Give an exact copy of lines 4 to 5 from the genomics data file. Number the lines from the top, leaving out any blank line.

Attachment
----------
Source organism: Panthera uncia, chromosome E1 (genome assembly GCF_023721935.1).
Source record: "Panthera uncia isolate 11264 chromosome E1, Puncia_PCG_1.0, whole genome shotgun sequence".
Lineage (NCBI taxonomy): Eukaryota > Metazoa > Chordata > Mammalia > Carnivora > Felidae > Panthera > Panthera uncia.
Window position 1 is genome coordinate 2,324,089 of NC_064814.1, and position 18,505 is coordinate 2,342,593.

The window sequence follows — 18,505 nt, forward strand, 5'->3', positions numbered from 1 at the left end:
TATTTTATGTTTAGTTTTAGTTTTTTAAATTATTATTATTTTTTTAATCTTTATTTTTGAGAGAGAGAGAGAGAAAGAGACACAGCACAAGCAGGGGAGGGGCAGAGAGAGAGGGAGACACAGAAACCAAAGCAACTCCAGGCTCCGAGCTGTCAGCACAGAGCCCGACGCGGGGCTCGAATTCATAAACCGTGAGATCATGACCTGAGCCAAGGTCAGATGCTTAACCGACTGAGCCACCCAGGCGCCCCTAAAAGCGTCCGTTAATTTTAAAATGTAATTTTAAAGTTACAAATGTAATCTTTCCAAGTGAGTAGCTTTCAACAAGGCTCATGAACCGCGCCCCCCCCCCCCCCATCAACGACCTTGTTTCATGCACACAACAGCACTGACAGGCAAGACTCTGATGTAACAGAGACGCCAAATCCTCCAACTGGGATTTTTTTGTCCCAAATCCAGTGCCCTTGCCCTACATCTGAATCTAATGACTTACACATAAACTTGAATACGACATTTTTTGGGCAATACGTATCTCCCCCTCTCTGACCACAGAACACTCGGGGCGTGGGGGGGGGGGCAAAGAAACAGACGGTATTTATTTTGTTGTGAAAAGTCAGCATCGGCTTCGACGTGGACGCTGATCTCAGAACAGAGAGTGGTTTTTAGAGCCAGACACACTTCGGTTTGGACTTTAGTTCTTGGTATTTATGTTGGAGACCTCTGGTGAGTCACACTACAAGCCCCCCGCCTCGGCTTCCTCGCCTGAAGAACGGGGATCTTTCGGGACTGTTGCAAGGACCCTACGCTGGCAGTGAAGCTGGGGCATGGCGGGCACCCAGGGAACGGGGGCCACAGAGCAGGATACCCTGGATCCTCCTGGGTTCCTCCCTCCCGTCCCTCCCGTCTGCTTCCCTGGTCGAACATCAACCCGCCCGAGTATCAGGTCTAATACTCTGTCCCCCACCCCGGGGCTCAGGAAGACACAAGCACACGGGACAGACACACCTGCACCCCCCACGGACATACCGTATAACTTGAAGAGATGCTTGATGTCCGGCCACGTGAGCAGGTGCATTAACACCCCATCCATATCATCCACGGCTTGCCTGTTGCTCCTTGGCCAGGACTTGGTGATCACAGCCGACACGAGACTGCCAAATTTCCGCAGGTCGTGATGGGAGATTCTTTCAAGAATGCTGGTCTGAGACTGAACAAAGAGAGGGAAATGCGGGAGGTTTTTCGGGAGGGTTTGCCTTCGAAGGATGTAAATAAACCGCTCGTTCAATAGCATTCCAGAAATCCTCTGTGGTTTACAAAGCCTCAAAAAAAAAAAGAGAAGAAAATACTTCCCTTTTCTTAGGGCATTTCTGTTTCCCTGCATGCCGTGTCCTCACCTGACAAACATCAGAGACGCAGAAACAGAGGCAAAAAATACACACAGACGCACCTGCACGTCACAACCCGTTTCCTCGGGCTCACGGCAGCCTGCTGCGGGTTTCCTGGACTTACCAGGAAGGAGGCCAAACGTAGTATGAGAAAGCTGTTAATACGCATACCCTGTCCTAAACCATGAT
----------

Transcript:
Window position 1 is genome coordinate 2,324,089 of NC_064814.1, and position 18,505 is coordinate 2,342,593.

The window sequence follows — 18,505 nt, forward strand, 5'->3', positions numbered from 1 at the left end: